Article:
Life has been difficult for me in the past months. While my suffering is no greater or worse than anyone else’s – it is only my experience – I was really struggling every single day. I was begging for answers, and coming up empty; until two wonderful people took the time to sit me down and give me truths I needed to hear and the healing I needed to feel. While the experience that I had is a bit too long to tell in a simple blog post (it would probably end up being more like a book), I want to pass on the simplest and easiest part of it. Anyone can do it, anytime.

Part of what these two wonderful people told me was this: “When you wake up in the morning, even if you don’t feel it, say out loud: Today I will find gratitude and joy. Say it with purpose, and again, even if you don’t feel like you’ll find either one, say you will. Even if you’re crying, say it.”

Even though I didn’t really give much creedance to that part of the advice (how could I be expected to even remember to say the very words gratitude and joy amidst one of the hardest periods of life I’ve ever faced?!? I was NOT finding gratitude or joy even when I called out to it), I trusted them, and every day from that point forward, even when I could hardly move myself to get out of bed, I said the words: Today I will find gratitude and joy. Some days (ok, quite a few days) with tears stinging my eyes, because even thinking of gratitude and joy made me hurt…they were so far from my grasp.

But….

Slowly (and in the grand scheme of things, very, very, very, quickly), I began to feel different. When I spoke that phrase aloud, I truly started to feel gratitude and joy. On certain days, I’d only remember to say it in a quiet moment of small happiness – a hot coffee, a smiling stranger, a beautiful sunset – but now, every day, I’m remembering to say it because I’m finding it every day. Now don’t confuse that with everything being perfect…it’s not. My life is a work in progress, but the clouds have parted and I have to say, I am finding joy every day. Joy…a word I never get much thought to, now fills me.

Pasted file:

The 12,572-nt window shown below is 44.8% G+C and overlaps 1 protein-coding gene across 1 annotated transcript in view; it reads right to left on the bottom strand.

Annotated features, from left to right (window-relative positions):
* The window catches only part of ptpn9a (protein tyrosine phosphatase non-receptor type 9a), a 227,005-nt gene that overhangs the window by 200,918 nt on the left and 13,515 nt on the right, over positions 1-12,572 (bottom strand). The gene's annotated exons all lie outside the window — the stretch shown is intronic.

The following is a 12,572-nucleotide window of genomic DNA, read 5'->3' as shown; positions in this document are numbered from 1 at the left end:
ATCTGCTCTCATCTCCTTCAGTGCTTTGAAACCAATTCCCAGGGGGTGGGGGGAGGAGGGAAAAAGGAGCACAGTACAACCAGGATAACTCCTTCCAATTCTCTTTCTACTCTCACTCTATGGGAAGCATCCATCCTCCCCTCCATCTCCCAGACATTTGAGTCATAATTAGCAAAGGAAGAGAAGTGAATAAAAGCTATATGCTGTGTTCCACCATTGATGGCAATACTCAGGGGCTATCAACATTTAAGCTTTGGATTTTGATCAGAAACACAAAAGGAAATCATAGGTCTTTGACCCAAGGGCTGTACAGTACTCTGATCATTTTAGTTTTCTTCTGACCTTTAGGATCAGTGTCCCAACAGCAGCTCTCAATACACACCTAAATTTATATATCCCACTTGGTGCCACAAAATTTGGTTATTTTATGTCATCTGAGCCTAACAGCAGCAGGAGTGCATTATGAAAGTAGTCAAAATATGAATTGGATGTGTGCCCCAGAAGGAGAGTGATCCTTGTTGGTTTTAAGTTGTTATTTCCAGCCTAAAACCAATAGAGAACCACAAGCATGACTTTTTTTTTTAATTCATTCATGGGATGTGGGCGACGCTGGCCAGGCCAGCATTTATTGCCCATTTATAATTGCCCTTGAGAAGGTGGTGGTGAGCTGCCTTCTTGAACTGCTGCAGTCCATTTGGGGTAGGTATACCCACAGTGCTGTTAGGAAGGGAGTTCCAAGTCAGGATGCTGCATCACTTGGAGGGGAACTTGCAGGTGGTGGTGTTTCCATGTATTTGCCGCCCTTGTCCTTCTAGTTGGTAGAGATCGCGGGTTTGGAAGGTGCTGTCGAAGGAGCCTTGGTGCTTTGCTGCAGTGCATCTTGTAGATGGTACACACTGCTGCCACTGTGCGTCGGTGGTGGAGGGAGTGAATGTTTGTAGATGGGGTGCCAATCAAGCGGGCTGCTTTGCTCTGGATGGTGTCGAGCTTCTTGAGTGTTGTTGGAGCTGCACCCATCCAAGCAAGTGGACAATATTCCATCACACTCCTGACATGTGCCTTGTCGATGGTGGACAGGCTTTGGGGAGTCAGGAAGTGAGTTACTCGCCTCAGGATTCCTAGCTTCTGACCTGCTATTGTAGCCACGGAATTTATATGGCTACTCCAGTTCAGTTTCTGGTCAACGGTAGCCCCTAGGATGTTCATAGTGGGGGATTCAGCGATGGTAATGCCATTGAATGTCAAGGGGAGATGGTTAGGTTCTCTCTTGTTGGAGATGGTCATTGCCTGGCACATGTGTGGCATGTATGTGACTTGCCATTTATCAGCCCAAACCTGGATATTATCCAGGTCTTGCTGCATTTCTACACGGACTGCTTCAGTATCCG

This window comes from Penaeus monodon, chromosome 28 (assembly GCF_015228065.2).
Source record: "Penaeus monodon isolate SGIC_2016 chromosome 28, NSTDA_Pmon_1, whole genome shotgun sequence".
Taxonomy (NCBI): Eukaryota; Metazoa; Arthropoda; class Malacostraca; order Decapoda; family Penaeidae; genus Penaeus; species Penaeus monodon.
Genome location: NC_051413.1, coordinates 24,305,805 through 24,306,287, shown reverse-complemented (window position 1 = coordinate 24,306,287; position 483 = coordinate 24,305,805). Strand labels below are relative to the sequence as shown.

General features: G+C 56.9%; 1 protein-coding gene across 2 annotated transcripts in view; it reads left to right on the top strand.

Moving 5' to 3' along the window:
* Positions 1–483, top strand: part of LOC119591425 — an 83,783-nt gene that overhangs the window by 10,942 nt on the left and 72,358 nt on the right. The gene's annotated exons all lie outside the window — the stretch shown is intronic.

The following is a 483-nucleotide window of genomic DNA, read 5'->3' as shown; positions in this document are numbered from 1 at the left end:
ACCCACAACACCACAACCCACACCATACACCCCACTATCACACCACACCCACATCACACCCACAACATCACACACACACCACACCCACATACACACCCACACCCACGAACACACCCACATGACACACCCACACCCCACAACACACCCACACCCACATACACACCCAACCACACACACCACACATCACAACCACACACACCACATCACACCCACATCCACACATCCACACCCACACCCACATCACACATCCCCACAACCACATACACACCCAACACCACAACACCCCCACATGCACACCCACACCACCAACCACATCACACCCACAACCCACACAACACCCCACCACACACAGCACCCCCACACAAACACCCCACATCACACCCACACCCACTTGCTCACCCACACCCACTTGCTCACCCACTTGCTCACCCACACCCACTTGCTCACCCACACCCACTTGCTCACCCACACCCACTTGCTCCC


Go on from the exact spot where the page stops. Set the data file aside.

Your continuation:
There is no magic happiness pill that will poof you into a state of bliss. And even what I’ve told you is just one small and simple part of what it takes to fill all the gaps in our lives until it pours over the brim with happiness. I am not the first to suffer, and I won’t be the last. So, I’m hoping that in passing along this little nugget, I can help someone the way I was helped – without expectation and out of love.

Today, I will find Gratitude and Joy.

– A

Muse

Santa Barbara, my own personal heaven.

Santa Barbara, my own personal heaven.

I was having a conversation with two men this past week.

One American, one British.

Both successful.

One was talking about a successful female athlete he represents (he’s a manager) and he kept mentioning again and again how difficult she was. She’s a “real pain in the ass,” he kept warning me as we discussed ways I could work with her (I should note, he adores her and wasn’t say this to be cruel or insulting…it was more admiration than anything).

I laughed saying that this made me want to work with her even more…that I don’t want to associate with women who aren’t a little bit of a pain in the ass.

I said that I myself, am a pain in the ass, and that any woman truly worth their time would be a pain in the ass, too.

The British man laughed and said he didn’t believe that I could be a pain in the ass.

I told him not to let my innocent face and seemingly sweet disposition fool him.

He asked me what I thought made me one. I replied “Because I push. I push, and push, and pick, and push, until the man I love is the best possible version of himself that he can be, and I refuse to accept anything less than from him.”

He laughed and said:

“Darling, that doesn’t make you a pain in the ass, that makes you a muse.”

I just about died right there and told him that this was the was best thing I’d ever heard come out of his mouth.

 

What a poetic and amazing way of seeing a woman…don’t you agree?